Sunday, August 15, 2010

Sawi sa pag-ibig

The Brief Wondrous Life of Oscar WaoThe Brief Wondrous Life of Oscar Wao is more than a narration of a geek's life story. It is a tale of epic proportions, spanning different generations and weaving horrifying stories of the Trujillo regime in Dominican Republic. Published in 2007, this is undeniably Junot Diaz's masterpiece, having won the Pulitzer Prize.

The hero is Oscar de Leon, an overweight, ugly, introvert, dark-skinned guy whose idea of entertainment is collecting comic books, watching sci-fi, and writing stories of his own. A quintessential geek, he has a hard time getting girls to like him.

The tragedy is that he adores girls so much that he dreams and salivates at the thought of them. Pressured at the fact that no Dominican man dies a virgin, he gets depressed when he sees his geekier friends having girlfriends of their own.

In many instances, too, he falls in love. He's an easy prey—any longing heart probably is. Sadly he is never loved back. Why the bad luck?

The novel's premise is that there is a curse—the fuku—one that has haunted Oscar's family for generations. The curse is traced during the year 1944, the time when Oscar's grandfather, a doctor, offended the dictator Trujillo, costing him his fortunes and his family.

The so-called curse went on to affect one of the doctor's daughters, Hypatía Belicia Cabral (or Beli), whose love affairs with men always ended up badly:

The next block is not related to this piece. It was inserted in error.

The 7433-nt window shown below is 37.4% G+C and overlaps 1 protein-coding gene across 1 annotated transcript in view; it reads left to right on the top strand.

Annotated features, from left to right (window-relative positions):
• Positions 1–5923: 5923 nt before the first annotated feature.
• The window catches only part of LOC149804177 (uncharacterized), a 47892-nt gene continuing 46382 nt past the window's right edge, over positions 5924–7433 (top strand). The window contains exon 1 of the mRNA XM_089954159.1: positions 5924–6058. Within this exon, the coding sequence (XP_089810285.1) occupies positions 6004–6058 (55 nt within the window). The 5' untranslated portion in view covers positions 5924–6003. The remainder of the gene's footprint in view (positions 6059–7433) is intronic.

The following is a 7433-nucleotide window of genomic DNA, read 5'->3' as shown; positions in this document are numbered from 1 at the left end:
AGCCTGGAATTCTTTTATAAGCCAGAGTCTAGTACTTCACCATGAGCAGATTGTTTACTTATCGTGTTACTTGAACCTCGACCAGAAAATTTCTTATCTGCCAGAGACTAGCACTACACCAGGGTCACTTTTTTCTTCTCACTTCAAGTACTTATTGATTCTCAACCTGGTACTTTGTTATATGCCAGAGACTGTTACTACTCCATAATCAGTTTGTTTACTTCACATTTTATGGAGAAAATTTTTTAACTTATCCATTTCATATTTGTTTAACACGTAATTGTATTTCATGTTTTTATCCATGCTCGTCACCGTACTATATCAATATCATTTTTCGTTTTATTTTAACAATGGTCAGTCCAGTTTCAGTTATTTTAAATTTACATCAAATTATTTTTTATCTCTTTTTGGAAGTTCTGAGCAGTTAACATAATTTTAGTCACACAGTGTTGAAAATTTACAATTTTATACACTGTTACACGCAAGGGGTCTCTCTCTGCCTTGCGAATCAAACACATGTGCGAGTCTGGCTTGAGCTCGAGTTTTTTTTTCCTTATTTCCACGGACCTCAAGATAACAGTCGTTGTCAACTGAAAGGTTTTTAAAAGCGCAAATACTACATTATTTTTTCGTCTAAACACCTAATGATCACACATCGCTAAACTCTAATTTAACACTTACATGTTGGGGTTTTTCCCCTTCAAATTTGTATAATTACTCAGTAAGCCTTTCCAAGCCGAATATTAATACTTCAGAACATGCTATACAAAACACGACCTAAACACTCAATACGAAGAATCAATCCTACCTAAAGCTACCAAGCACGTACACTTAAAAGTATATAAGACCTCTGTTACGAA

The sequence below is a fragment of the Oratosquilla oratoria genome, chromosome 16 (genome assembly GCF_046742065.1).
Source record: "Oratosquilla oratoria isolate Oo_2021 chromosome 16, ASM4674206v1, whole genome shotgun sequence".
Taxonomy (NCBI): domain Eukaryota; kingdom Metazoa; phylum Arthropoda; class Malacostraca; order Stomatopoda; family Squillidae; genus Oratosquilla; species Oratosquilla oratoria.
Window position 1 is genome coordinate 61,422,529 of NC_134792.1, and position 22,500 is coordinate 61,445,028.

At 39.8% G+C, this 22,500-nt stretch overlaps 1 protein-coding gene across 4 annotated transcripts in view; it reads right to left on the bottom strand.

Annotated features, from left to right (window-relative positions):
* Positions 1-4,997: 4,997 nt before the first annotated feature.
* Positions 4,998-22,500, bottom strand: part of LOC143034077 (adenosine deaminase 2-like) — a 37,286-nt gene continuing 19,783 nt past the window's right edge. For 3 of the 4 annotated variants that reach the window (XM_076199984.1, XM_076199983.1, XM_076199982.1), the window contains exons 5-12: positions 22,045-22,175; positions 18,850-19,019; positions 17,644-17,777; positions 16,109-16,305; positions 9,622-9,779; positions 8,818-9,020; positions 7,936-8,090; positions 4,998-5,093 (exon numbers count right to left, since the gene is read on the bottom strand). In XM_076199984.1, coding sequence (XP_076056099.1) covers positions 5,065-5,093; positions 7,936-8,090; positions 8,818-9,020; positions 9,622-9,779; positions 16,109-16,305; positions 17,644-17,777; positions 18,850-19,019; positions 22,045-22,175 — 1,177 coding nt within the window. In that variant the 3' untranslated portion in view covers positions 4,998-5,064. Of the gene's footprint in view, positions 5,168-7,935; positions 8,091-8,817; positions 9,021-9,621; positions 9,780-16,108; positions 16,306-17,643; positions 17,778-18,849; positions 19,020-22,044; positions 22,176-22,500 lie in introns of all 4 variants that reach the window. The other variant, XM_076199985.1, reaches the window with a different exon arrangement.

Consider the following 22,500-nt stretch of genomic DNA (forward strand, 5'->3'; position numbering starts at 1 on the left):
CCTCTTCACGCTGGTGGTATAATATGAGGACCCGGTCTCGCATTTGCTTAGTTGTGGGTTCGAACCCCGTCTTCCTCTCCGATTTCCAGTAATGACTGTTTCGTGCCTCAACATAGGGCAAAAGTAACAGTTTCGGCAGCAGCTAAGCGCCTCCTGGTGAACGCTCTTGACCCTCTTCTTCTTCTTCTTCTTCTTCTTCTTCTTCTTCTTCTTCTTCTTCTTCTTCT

Beli in love! Round two! . . .  This was the real deal: pure uncut unadulterated love, the Holy Grail that would so bedevil her children throughout their lives.
True enough, the third generation is not spared from the fuku; this is where the unfortunate Oscar figures in.

The book reminds me a lot of Jeffrey Eugenides' Middlesex; both books trace historical landmarks, each generation having deep, colorful characters one would hardly forget. My favorites in this book include Lola de Leon (Oscar's sister) and Beli Cabral.

I liked Diaz's prose, but I would've appreciated it more if I knew a lot more Spanish. For example, in describing Jack Pujols, one of Beli's first loves, Diaz writes:
Jack Pujols, of course: the school's handsomest (read: whitest) boy, a haughty, slender, melniboien of pure European stock whose cheeks looked like they'd been kidnapped by a master and whose skin was unflawed by scar, mole, blemish, or hair, his nipples were the pink perfect ovals of sliced salchicha.
One thing that struck me, too, is that the description of Dominican Republic during the time of Trujillo parallels that of the Philippines during the Marcos dictatorship.

The book is strikingly philosophical. Is there such a thing as bad luck running through the family, ready to destroy each generation? The book's answer goes like this.
So which was it? you ask. An accident, a conspiracy, or a fuku? The only answer I can give you is the least satisfying: you'll have to decide for yourself. What's certain is that nothing's certain. We are trawling in silences here.
And the ending is moving. The emotions are controlled—subdued, even—but every time I read it, I always end up staring in space, wondering.

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This may be off-topic, but I'd just like to mention that I don't necessarily agree with the book's idea of fatalism. It makes for great literature but doesn't go well with practical, daily living. For the Christian, after all, the certainty is found in God.
The LORD is my light and my salvation; whom shall I fear? The LORD is the strength of my life; of whom shall I be afraid? (Psalms 27:1)

2 comments:

  1. Lance, how do you do it? Med school and novels. :)

    ReplyDelete
  2. It's a conscious effort, Nico, often with dismal consequences. But sometimes, you just gotta do it. For sanity and peace of mind.

    ReplyDelete

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